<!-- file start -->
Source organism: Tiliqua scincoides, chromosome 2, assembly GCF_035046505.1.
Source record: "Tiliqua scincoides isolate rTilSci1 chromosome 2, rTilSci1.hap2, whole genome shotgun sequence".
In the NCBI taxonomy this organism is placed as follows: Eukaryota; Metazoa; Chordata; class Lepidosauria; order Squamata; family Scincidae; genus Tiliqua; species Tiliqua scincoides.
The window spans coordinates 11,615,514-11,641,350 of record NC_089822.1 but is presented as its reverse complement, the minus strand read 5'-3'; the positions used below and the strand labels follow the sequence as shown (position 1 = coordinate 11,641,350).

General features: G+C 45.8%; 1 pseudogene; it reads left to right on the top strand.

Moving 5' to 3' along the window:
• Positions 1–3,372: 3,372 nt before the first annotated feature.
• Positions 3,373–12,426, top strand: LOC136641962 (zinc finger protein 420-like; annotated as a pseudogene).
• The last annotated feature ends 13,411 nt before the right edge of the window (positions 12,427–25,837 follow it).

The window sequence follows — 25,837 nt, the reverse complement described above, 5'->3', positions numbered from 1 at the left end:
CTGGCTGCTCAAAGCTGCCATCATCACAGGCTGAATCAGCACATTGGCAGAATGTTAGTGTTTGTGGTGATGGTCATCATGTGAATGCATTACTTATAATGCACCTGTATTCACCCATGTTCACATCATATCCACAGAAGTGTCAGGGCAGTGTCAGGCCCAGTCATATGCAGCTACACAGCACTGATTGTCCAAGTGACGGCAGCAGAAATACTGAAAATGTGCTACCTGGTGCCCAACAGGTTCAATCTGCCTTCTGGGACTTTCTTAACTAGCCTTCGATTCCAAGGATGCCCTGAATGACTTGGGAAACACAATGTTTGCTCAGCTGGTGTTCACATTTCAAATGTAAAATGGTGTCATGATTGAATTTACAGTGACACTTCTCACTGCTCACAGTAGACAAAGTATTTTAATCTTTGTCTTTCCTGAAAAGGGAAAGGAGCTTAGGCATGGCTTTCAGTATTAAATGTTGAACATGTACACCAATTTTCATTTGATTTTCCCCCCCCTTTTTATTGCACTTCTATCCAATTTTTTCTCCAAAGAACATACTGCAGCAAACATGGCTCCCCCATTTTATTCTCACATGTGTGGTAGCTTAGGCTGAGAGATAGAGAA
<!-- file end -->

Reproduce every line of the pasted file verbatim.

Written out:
Source organism: Tiliqua scincoides, chromosome 2, assembly GCF_035046505.1.
Source record: "Tiliqua scincoides isolate rTilSci1 chromosome 2, rTilSci1.hap2, whole genome shotgun sequence".
In the NCBI taxonomy this organism is placed as follows: Eukaryota; Metazoa; Chordata; class Lepidosauria; order Squamata; family Scincidae; genus Tiliqua; species Tiliqua scincoides.
The window spans coordinates 11,615,514-11,641,350 of record NC_089822.1 but is presented as its reverse complement, the minus strand read 5'-3'; the positions used below and the strand labels follow the sequence as shown (position 1 = coordinate 11,641,350).

General features: G+C 45.8%; 1 pseudogene; it reads left to right on the top strand.

Moving 5' to 3' along the window:
• Positions 1–3,372: 3,372 nt before the first annotated feature.
• Positions 3,373–12,426, top strand: LOC136641962 (zinc finger protein 420-like; annotated as a pseudogene).
• The last annotated feature ends 13,411 nt before the right edge of the window (positions 12,427–25,837 follow it).

The window sequence follows — 25,837 nt, the reverse complement described above, 5'->3', positions numbered from 1 at the left end:
CTGGCTGCTCAAAGCTGCCATCATCACAGGCTGAATCAGCACATTGGCAGAATGTTAGTGTTTGTGGTGATGGTCATCATGTGAATGCATTACTTATAATGCACCTGTATTCACCCATGTTCACATCATATCCACAGAAGTGTCAGGGCAGTGTCAGGCCCAGTCATATGCAGCTACACAGCACTGATTGTCCAAGTGACGGCAGCAGAAATACTGAAAATGTGCTACCTGGTGCCCAACAGGTTCAATCTGCCTTCTGGGACTTTCTTAACTAGCCTTCGATTCCAAGGATGCCCTGAATGACTTGGGAAACACAATGTTTGCTCAGCTGGTGTTCACATTTCAAATGTAAAATGGTGTCATGATTGAATTTACAGTGACACTTCTCACTGCTCACAGTAGACAAAGTATTTTAATCTTTGTCTTTCCTGAAAAGGGAAAGGAGCTTAGGCATGGCTTTCAGTATTAAATGTTGAACATGTACACCAATTTTCATTTGATTTTCCCCCCCCTTTTTATTGCACTTCTATCCAATTTTTTCTCCAAAGAACATACTGCAGCAAACATGGCTCCCCCATTTTATTCTCACATGTGTGGTAGCTTAGGCTGAGAGATAGAGAA